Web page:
Why does this ring seem to be hanging in the air? How did these people get from there to there? To watch Antonio Diaz perform his many fantasies at El Magoo Pop On Broadway (Ethel Barrymore Theatre, through August 27) exciting in places. His magic seems to have been seen by nearly 3 million people. Having bought one theater in Spain, Diaz has just bought another in Branson, Missouri, which will be based in the United States, and he is the youngest con artist to enter the Broadway stage.
You may have seen a version of his most famous trick on Facebook today Showed recently, when – before the eyes of the audience – he seemed to transfer a group of people through the air, from one transparent box to another. A big con, he must have let thousands of spoonfuls litter bowls of cereal all over the country.
Diaz reprises a variation of this on Broadway as a fitting finale that’s worth watching. Unless he magically freezes time, or somehow there is an invisible screen between the audience and the stage and something fantastical going on with the projections, how these people got from box to box is a mystery. He tells the participants that if they feel something, they don’t move. And behind a piece of cloth we see some vibration where the supposed teleportation is happening. Whatever it is, it’s awesome.
At the age of 20, Diaz created his first company, and in 2018 he was ranked the world’s highest-grossing European visualizer by Forbes. show it on netflix, Human Bewitchment by El Majo PopIt was broadcast in 192 countries, “fostering its internationalization” states that programme.
The theatrical show has its own thrills individually. But it is also, among these gimmicks, a somewhat plodding declaration of vital encounters in favor of Diaz; What clever bits of illusion that feel a little lost in a stage show with interwoven bits of self-empowerment, self-publicity, and blunt advertising.
In some ways, it’s gratifying to see an artist so proudly honest about what the show is about: selling a brand, selling things associated with the brand. The Broadway show is only about 80 minutes long, yet the pressure to aspire to be more than it is — a succession of stunts — is palpable. Its stride, structure and tone need a lot of work to disguise the connections.
The audience, through the use of either being chosen or using a throwing ball, prevails for the hour and for number choices and other small tasks and prompts. These are the building blocks of card trick setups: one strings together a series of answers that are shouted out by the audience.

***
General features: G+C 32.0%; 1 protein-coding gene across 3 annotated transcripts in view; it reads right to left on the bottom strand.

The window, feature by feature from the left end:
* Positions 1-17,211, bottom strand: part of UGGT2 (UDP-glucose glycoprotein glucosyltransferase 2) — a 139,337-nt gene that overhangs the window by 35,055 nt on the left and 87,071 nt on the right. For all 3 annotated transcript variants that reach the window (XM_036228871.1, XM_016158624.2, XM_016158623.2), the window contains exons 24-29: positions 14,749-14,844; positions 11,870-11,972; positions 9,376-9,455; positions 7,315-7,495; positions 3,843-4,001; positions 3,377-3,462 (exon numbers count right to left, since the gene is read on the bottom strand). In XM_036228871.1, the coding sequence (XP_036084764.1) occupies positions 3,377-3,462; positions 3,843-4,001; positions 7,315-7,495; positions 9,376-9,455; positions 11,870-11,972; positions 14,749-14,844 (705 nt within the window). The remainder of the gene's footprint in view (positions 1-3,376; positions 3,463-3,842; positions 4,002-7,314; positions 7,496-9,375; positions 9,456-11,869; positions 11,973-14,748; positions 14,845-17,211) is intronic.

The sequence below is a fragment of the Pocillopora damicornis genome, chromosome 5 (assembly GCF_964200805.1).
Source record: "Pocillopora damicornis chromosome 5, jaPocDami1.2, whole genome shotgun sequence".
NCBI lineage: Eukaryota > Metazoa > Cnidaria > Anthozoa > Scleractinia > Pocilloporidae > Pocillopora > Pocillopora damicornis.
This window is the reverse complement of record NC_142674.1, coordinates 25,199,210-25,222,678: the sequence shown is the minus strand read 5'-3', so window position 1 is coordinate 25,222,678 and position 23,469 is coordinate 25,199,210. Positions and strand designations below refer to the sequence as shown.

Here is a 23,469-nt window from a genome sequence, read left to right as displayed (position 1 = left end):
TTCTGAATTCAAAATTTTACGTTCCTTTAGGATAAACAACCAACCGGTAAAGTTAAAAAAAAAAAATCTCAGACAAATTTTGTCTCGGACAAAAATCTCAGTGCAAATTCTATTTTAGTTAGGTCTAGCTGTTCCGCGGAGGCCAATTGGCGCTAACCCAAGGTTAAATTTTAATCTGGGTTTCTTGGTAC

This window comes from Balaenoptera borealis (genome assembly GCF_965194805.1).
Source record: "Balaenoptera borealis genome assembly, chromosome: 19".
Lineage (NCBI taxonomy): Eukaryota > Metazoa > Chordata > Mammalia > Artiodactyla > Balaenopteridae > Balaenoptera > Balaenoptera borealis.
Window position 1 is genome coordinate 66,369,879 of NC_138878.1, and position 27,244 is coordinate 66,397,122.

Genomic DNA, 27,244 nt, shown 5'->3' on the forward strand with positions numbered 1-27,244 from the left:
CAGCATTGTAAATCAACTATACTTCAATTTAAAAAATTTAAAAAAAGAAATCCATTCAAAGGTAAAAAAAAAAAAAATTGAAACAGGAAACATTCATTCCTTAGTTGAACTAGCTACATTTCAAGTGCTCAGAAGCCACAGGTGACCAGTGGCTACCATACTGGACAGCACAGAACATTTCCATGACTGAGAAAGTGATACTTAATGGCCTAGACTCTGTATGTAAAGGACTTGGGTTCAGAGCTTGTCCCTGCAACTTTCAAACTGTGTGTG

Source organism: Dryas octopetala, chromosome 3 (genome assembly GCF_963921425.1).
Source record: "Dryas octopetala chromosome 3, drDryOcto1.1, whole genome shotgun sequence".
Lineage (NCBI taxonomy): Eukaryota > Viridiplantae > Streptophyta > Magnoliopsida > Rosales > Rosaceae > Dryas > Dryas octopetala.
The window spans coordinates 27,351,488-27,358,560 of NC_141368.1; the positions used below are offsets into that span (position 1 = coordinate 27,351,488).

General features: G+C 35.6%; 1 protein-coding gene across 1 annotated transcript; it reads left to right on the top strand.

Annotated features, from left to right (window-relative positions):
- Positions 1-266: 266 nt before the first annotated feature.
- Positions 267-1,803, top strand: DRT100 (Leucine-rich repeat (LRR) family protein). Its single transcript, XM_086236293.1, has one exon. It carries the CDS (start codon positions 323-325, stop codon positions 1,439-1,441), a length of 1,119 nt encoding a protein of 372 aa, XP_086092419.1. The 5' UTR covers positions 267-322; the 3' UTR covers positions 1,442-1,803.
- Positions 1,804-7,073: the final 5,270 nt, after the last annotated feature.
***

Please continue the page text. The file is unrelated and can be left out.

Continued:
Diaz’s skills as a prankster are impeccable, but the show feels like a piece of theatre. Diaz feels admirably responsible for his gimmicks, but not the show as a show. His audience interactions seem choppy and detached. A young child nurtured on stage was being treated lightly (not annoying, but weird). Another amazing illusion, Diaz said, required specifically female participation. But, after witnessing the illusion (which makes you rub your eyes in disbelief), this left the audience thinking: Maybe that was a male. Why female specifically?
Near the end of the show, there’s a set where he flies across the stage and appears to be walking on walls, but as we can already imagine that fairly ordinary trapeze wires – as in many stage shows – make it easier to see in front of us, it seems explainable. . Cues from some settings to yee-gadzooks crescendo can feel uneven and swallow too quickly at the show’s bizarre pace, rather than letting their wonders hang in the air.
In between tricks, and to give Diaz’s team time to prepare for the next moment of wonder, we’re given a roller coaster ride through his life, or at least his inspiration to do what he does. This includes scenes depicted in dramas and comic strips of him as a young child. These feel more like filler than revealing or deep. Around the edges of the stage, we see the flickering red vertical lines of the Netflix logo. At least for the show this critic attended, the camera crew was filming, in service of someone else, possibly focused on Broadway.
As baffling and visually stunning as it was in places, El Magoo Pop He also feels he’s in the service of building Díaz’s brand and marketing the products, and he’s been very open about that. There’s probably nothing wrong with this – Diaz simply talks about it more than others in the fame game. But paradoxically, in a show that relies so much on sleight of hand and things we can’t explain happening right in front of us, this obvious, obvious desire for product change erupts alongside the stirring illusions that Diaz is so happy to perform. Under the veil of concealment, mystery and surprise. As with his best amazing illusions, a little show-and-tell will really work wonders.
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